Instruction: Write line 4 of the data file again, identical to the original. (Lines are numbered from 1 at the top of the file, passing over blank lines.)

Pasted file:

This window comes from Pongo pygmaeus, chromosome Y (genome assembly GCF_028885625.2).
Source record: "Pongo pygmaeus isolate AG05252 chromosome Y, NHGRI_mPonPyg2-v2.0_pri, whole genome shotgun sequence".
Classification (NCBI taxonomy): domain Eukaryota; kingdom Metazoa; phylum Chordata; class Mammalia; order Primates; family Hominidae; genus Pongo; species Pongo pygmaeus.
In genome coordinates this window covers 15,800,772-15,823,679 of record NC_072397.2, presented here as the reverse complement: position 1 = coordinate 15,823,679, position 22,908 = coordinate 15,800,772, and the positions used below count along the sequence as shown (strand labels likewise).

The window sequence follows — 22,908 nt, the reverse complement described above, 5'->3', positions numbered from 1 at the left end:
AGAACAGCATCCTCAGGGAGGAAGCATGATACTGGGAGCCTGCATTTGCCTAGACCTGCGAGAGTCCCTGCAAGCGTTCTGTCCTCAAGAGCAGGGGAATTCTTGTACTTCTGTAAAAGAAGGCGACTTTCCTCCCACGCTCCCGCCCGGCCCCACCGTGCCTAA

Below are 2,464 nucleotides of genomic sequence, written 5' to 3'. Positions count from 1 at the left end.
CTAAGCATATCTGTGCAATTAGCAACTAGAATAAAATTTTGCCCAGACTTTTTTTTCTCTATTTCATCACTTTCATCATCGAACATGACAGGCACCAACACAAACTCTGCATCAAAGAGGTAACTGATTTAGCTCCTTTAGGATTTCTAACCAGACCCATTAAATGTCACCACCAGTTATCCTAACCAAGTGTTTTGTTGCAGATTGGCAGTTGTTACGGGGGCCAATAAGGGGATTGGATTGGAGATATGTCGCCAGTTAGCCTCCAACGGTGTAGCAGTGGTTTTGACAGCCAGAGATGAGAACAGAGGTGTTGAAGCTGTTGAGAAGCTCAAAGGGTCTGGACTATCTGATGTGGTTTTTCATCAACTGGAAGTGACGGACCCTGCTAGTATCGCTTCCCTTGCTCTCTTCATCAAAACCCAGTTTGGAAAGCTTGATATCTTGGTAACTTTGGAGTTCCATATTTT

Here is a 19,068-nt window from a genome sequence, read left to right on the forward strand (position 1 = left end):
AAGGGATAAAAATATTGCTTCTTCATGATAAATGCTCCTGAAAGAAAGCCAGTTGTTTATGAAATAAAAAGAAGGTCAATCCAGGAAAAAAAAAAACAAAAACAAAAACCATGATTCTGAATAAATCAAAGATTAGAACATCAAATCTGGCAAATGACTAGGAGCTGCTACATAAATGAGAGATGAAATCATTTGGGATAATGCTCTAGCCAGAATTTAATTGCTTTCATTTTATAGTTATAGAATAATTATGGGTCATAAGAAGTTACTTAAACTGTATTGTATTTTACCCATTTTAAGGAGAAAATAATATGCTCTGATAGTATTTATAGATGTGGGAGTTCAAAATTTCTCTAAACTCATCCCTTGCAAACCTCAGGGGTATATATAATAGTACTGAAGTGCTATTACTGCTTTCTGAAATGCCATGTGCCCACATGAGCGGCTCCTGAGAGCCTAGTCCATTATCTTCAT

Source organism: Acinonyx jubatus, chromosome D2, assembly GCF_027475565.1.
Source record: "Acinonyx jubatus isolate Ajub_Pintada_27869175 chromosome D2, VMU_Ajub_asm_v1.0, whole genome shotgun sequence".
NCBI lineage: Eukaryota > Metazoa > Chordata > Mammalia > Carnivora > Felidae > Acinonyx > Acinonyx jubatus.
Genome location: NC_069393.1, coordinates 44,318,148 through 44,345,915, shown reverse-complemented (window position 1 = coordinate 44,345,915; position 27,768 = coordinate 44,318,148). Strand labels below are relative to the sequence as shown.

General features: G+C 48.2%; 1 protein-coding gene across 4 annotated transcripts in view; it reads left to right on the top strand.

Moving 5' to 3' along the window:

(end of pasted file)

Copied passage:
In genome coordinates this window covers 15,800,772-15,823,679 of record NC_072397.2, presented here as the reverse complement: position 1 = coordinate 15,823,679, position 22,908 = coordinate 15,800,772, and the positions used below count along the sequence as shown (strand labels likewise).